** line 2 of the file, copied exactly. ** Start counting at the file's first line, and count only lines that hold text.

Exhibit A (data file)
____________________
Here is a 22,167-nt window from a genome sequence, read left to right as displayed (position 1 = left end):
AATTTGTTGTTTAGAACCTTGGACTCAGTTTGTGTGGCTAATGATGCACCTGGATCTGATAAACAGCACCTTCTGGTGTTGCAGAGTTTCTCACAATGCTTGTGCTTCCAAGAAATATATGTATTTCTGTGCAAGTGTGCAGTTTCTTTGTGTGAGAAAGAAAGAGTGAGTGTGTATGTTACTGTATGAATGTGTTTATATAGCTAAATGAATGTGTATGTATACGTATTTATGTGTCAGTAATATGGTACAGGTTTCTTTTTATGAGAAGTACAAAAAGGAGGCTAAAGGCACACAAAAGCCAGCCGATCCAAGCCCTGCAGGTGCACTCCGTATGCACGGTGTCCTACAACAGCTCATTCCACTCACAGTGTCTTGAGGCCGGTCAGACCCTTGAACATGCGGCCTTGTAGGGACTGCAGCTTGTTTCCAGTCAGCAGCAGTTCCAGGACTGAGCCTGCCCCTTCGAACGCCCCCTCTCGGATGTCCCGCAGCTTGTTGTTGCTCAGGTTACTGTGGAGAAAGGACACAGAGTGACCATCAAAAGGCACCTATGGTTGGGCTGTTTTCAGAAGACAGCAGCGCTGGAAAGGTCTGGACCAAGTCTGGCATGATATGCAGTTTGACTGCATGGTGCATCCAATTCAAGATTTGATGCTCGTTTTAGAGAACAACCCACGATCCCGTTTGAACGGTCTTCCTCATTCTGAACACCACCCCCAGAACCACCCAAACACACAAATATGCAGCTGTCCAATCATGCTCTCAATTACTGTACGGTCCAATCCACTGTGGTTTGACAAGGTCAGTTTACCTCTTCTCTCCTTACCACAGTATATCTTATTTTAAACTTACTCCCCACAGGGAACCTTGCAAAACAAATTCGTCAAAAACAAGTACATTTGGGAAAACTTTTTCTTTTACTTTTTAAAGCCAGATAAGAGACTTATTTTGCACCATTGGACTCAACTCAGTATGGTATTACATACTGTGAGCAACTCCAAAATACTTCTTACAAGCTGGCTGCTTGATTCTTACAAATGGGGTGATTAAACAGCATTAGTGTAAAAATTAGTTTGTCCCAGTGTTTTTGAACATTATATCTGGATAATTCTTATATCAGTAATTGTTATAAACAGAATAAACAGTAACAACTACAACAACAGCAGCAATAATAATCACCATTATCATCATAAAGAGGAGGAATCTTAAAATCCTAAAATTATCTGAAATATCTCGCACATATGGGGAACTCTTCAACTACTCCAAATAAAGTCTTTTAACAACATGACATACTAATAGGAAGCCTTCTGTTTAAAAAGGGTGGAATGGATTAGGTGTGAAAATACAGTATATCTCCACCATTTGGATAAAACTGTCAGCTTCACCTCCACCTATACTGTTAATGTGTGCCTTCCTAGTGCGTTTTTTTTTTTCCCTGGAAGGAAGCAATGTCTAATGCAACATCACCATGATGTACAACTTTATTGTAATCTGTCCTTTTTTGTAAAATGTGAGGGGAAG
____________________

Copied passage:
AATTTGTTGTTTAGAACCTTGGACTCAGTTTGTGTGGCTAATGATGCACCTGGATCTGATAAACAGCACCTTCTGGTGTTGCAGAGTTTCTCACAATGCTTGTGCTTCCAAGAAATATATGTATTTCTGTGCAAGTGTGCAGTTTCTTTGTGTGAGAAAGAAAGAGTGAGTGTGTATGTTACTGTATGAATGTGTTTATATAGCTAAATGAATGTGTATGTATACGTATTTATGTGTCAGTAATATGGTACAGGTTTCTTTTTATGAGAAGTACAAAAAGGAGGCTAAAGGCACACAAAAGCCAGCCGATCCAAGCCCTGCAGGTGCACTCCGTATGCACGGTGTCCTACAACAGCTCATTCCACTCACAGTGTCTTGAGGCCGGTCAGACCCTTGAACATGCGGCCTTGTAGGGACTGCAGCTTGTTTCCAGTCAGCAGCAGTTCCAGGACTGAGCCTGCCCCTTCGAACGCCCCCTCTCGGATGTCCCGCAGCTTGTTGTTGCTCAGGTTACTGTGGAGAAAGGACACAGAGTGACCATCAAAAGGCACCTATGGTTGGGCTGTTTTCAGAAGACAGCAGCGCTGGAAAGGTCTGGACCAAGTCTGGCATGATATGCAGTTTGACTGCATGGTGCATCCAATTCAAGATTTGATGCTCGTTTTAGAGAACAACCCACGATCCCGTTTGAACGGTCTTCCTCATTCTGAACACCACCCCCAGAACCACCCAAACACACAAATATGCAGCTGTCCAATCATGCTCTCAATTACTGTACGGTCCAATCCACTGTGGTTTGACAAGGTCAGTTTACCTCTTCTCTCCTTACCACAGTATATCTTATTTTAAACTTACTCCCCACAGGGAACCTTGCAAAACAAATTCGTCAAAAACAAGTACATTTGGGAAAACTTTTTCTTTTACTTTTTAAAGCCAGATAAGAGACTTATTTTGCACCATTGGACTCAACTCAGTATGGTATTACATACTGTGAGCAACTCCAAAATACTTCTTACAAGCTGGCTGCTTGATTCTTACAAATGGGGTGATTAAACAGCATTAGTGTAAAAATTAGTTTGTCCCAGTGTTTTTGAACATTATATCTGGATAATTCTTATATCAGTAATTGTTATAAACAGAATAAACAGTAACAACTACAACAACAGCAGCAATAATAATCACCATTATCATCATAAAGAGGAGGAATCTTAAAATCCTAAAATTATCTGAAATATCTCGCACATATGGGGAACTCTTCAACTACTCCAAATAAAGTCTTTTAACAACATGACATACTAATAGGAAGCCTTCTGTTTAAAAAGGGTGGAATGGATTAGGTGTGAAAATACAGTATATCTCCACCATTTGGATAAAACTGTCAGCTTCACCTCCACCTATACTGTTAATGTGTGCCTTCCTAGTGCGTTTTTTTTTTTCCCTGGAAGGAAGCAATGTCTAATGCAACATCACCATGATGTACAACTTTATTGTAATCTGTCCTTTTTTGTAAAATGTGAGGGGAAG